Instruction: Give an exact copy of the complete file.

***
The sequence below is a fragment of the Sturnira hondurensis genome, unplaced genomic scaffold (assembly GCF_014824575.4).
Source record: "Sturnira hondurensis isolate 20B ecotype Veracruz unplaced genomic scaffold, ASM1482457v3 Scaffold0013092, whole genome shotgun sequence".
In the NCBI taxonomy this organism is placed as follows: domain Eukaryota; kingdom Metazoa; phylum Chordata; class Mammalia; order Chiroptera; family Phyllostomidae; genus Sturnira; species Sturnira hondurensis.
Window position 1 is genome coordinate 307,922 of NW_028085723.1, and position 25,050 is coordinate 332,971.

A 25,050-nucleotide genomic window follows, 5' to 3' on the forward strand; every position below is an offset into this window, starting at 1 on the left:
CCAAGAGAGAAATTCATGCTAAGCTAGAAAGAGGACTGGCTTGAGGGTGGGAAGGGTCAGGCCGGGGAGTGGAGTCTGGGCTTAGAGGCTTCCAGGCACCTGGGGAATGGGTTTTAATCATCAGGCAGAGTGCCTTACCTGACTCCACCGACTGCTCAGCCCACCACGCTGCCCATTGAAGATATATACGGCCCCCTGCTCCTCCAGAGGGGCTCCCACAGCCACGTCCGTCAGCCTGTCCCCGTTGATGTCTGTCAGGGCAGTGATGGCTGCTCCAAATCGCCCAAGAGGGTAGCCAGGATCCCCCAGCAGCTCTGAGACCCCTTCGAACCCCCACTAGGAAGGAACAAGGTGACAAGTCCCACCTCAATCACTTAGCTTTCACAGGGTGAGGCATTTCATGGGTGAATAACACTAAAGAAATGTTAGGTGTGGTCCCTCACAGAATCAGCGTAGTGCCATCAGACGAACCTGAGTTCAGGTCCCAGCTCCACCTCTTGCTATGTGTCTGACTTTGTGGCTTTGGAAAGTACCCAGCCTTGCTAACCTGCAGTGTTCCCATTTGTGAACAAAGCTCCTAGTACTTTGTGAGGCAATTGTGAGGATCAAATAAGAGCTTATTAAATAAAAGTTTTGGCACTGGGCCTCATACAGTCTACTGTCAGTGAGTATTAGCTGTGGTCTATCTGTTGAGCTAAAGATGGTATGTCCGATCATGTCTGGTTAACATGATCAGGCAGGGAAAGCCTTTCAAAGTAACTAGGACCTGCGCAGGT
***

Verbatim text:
The sequence below is a fragment of the Sturnira hondurensis genome, unplaced genomic scaffold (assembly GCF_014824575.4).
Source record: "Sturnira hondurensis isolate 20B ecotype Veracruz unplaced genomic scaffold, ASM1482457v3 Scaffold0013092, whole genome shotgun sequence".
In the NCBI taxonomy this organism is placed as follows: domain Eukaryota; kingdom Metazoa; phylum Chordata; class Mammalia; order Chiroptera; family Phyllostomidae; genus Sturnira; species Sturnira hondurensis.
Window position 1 is genome coordinate 307,922 of NW_028085723.1, and position 25,050 is coordinate 332,971.

A 25,050-nucleotide genomic window follows, 5' to 3' on the forward strand; every position below is an offset into this window, starting at 1 on the left:
CCAAGAGAGAAATTCATGCTAAGCTAGAAAGAGGACTGGCTTGAGGGTGGGAAGGGTCAGGCCGGGGAGTGGAGTCTGGGCTTAGAGGCTTCCAGGCACCTGGGGAATGGGTTTTAATCATCAGGCAGAGTGCCTTACCTGACTCCACCGACTGCTCAGCCCACCACGCTGCCCATTGAAGATATATACGGCCCCCTGCTCCTCCAGAGGGGCTCCCACAGCCACGTCCGTCAGCCTGTCCCCGTTGATGTCTGTCAGGGCAGTGATGGCTGCTCCAAATCGCCCAAGAGGGTAGCCAGGATCCCCCAGCAGCTCTGAGACCCCTTCGAACCCCCACTAGGAAGGAACAAGGTGACAAGTCCCACCTCAATCACTTAGCTTTCACAGGGTGAGGCATTTCATGGGTGAATAACACTAAAGAAATGTTAGGTGTGGTCCCTCACAGAATCAGCGTAGTGCCATCAGACGAACCTGAGTTCAGGTCCCAGCTCCACCTCTTGCTATGTGTCTGACTTTGTGGCTTTGGAAAGTACCCAGCCTTGCTAACCTGCAGTGTTCCCATTTGTGAACAAAGCTCCTAGTACTTTGTGAGGCAATTGTGAGGATCAAATAAGAGCTTATTAAATAAAAGTTTTGGCACTGGGCCTCATACAGTCTACTGTCAGTGAGTATTAGCTGTGGTCTATCTGTTGAGCTAAAGATGGTATGTCCGATCATGTCTGGTTAACATGATCAGGCAGGGAAAGCCTTTCAAAGTAACTAGGACCTGCGCAGGT